Socceroos to be isolated at World Cup
Socceroos coach Holger Osieck has revealed plans to keep his charges as far away as possible from Brazil's many distractions at next year's World Cup.
He, along with Football Federation Australia (FFA) officials, will stay on in Brazil after Australia's clash with the Samba Boys on Saturday (Sunday AEST) to scout out a possible base camp for the showpiece next June.
While much will depend on the draw Australia are dealt on December 6, the Socceroos look set to base themselves in one of Brazil's coast cities, with picturesque location Vitoria understood to be the front-runner and already submitted to FIFA as Australia's top preference.
Osieck didn't reveal all the locations they'd be assessing but confirmed Vitoria was on the shortlist.
"After this game we will stay two more days and we will be on an inspection tour to look out at potential base camps," Osieck said.
"We have a list already set up and so we'll go there to have a look and find out which will be the most suitable location.
"They are more on the coastline. Vitoria is one of the options, yes."
Vitoria would be an appealing base for the Socceroos for a few reasons.
It is a small city with a population of just over 300,000 and is not hosting any of the 64 World Cup games, making it a quiet location away from the carnival atmosphere that is sure to overrun the major metropolises.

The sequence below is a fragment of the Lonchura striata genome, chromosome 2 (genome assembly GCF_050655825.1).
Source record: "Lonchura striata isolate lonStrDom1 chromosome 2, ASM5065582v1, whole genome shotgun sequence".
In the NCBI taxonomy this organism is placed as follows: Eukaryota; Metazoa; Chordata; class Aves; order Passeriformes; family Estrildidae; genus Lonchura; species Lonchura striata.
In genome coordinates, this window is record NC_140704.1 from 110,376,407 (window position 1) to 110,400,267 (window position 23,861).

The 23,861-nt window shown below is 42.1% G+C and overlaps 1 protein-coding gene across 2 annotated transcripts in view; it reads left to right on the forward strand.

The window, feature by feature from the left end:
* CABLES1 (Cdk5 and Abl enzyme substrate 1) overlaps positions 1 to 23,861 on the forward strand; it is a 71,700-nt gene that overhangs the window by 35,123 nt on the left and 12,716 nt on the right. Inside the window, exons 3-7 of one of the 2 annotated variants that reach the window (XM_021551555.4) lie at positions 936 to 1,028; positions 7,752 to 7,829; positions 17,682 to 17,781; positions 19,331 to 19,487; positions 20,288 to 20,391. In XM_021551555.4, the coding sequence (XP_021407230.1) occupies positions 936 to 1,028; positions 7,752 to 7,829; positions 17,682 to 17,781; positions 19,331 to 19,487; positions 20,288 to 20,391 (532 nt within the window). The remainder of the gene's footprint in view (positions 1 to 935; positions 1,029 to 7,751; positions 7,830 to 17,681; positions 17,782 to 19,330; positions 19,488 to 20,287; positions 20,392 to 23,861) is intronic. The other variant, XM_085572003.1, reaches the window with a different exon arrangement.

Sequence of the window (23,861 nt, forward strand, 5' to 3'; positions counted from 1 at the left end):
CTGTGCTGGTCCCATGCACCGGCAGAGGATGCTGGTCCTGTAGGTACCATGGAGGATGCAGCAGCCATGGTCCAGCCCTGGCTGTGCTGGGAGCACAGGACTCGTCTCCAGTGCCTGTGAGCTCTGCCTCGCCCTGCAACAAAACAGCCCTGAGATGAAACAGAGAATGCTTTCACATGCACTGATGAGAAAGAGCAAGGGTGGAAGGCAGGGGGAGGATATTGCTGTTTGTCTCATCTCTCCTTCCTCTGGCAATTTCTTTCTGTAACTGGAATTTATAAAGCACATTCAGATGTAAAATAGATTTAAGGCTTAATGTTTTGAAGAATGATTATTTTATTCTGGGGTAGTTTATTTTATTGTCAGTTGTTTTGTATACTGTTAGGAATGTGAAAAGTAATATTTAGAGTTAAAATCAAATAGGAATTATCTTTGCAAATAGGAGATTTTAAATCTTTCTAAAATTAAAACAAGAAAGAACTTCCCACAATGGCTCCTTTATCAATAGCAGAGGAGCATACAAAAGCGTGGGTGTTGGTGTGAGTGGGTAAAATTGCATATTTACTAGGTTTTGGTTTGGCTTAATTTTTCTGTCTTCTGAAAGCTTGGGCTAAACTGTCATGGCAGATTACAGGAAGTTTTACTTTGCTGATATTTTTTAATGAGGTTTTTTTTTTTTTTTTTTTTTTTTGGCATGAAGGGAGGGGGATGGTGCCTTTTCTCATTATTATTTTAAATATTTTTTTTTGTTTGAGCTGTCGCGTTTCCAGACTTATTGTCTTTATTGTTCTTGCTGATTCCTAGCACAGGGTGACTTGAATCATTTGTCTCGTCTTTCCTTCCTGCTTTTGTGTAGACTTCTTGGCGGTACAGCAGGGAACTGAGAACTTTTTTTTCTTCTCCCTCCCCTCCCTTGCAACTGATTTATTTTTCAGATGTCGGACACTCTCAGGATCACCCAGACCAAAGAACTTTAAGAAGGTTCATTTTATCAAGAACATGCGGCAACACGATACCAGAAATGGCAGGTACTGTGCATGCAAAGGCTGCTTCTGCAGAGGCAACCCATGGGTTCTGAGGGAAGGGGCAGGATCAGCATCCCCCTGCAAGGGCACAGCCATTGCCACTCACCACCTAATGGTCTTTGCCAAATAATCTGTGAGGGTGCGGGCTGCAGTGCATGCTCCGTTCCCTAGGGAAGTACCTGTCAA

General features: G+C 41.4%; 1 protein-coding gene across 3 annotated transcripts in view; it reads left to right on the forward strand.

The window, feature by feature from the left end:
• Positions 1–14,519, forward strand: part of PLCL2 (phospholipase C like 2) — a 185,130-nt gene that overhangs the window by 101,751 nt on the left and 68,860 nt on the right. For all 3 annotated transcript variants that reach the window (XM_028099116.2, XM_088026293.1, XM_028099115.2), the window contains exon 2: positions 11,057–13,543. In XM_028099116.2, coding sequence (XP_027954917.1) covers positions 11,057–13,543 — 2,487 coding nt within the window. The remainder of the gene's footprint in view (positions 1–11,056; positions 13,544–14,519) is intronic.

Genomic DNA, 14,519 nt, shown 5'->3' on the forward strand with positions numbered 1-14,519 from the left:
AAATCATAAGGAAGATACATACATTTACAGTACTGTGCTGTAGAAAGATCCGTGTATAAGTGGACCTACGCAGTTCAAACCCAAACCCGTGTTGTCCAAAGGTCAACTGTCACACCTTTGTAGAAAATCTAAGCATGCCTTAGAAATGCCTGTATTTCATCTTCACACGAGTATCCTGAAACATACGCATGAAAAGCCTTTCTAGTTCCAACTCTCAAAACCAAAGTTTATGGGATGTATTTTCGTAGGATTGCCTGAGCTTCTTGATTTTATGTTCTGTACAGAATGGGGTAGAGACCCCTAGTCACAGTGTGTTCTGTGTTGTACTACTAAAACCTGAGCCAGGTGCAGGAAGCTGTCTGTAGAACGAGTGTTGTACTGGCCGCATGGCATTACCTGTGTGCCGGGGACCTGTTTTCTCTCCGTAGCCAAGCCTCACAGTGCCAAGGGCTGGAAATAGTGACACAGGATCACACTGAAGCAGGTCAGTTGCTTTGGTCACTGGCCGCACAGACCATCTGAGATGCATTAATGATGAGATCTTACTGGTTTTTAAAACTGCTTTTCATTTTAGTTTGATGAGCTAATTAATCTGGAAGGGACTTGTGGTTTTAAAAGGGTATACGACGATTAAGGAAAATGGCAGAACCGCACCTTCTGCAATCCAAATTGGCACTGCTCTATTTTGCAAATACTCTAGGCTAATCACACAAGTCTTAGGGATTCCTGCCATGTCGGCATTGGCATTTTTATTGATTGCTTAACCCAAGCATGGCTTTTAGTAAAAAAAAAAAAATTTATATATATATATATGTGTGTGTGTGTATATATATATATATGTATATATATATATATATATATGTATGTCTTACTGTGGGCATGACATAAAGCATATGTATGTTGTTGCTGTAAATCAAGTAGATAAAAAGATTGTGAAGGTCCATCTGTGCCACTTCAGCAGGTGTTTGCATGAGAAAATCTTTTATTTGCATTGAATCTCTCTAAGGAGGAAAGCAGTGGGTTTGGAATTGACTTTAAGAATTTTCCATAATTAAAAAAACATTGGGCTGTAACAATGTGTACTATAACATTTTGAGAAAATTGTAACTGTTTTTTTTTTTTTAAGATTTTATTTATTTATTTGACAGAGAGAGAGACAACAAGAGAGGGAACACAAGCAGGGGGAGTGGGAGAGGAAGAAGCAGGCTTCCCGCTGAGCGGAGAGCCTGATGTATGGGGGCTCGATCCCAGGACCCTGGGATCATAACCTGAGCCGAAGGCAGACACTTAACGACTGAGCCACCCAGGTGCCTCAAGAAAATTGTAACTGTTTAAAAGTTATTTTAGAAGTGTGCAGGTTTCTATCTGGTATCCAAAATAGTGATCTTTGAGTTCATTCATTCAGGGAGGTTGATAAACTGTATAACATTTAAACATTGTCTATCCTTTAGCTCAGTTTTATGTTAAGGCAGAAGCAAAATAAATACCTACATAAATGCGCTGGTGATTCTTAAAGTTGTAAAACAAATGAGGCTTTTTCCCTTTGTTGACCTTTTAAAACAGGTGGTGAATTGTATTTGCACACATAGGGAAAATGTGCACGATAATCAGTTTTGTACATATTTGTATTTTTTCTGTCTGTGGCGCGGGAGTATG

This would suit Osieck to a tee with the German mentor intent on isolating the team from what's set to be a month of non-stop partying in one of the world's most vibrant counties.
"I don't like big cities when it comes to a major tournament because we need to keep focused and don't want too many distractions," he said.
"It's a very lively country and full of distractions and I must make sure that we keep our focus and that we are a bit isolated from the major traffic.
"I have a very clear idea of where we want to go and what we want to do."
Vitoria also has a stable climate with average highs of 28 degrees in June and is a short 45-minute plane ride north of Rio.
With cheap accommodation, it would also be ideal for Australian fans.
However, should Australia draw more than one game in the south of Brazil then the FFA may have to revise their options with Rio or Sao Paulo more suitable.
Either way Osieck is set on somewhere near the coast where the team can train in more moderate temperatures.
The base will also house the players' families, various VIPs, sponsors, and all the support staff.
The 23-man squad is likely to be accompanied by an entourage of 22 including medical and coaching staff, media and administration staff and a cook.
Osieck has also said the team will travel to Brazil weeks ahead of their first match with fans able to give them a send off with a game to be played on home soil before they depart.
"I think we should go a bit earlier to Brazil - not one week before. That would be not enough," he said.
"The long trip and the time it has taken to adapt has been quite significant.
"We are going to have a farewell game in Australia so the entire squad will be assembled there and travel together."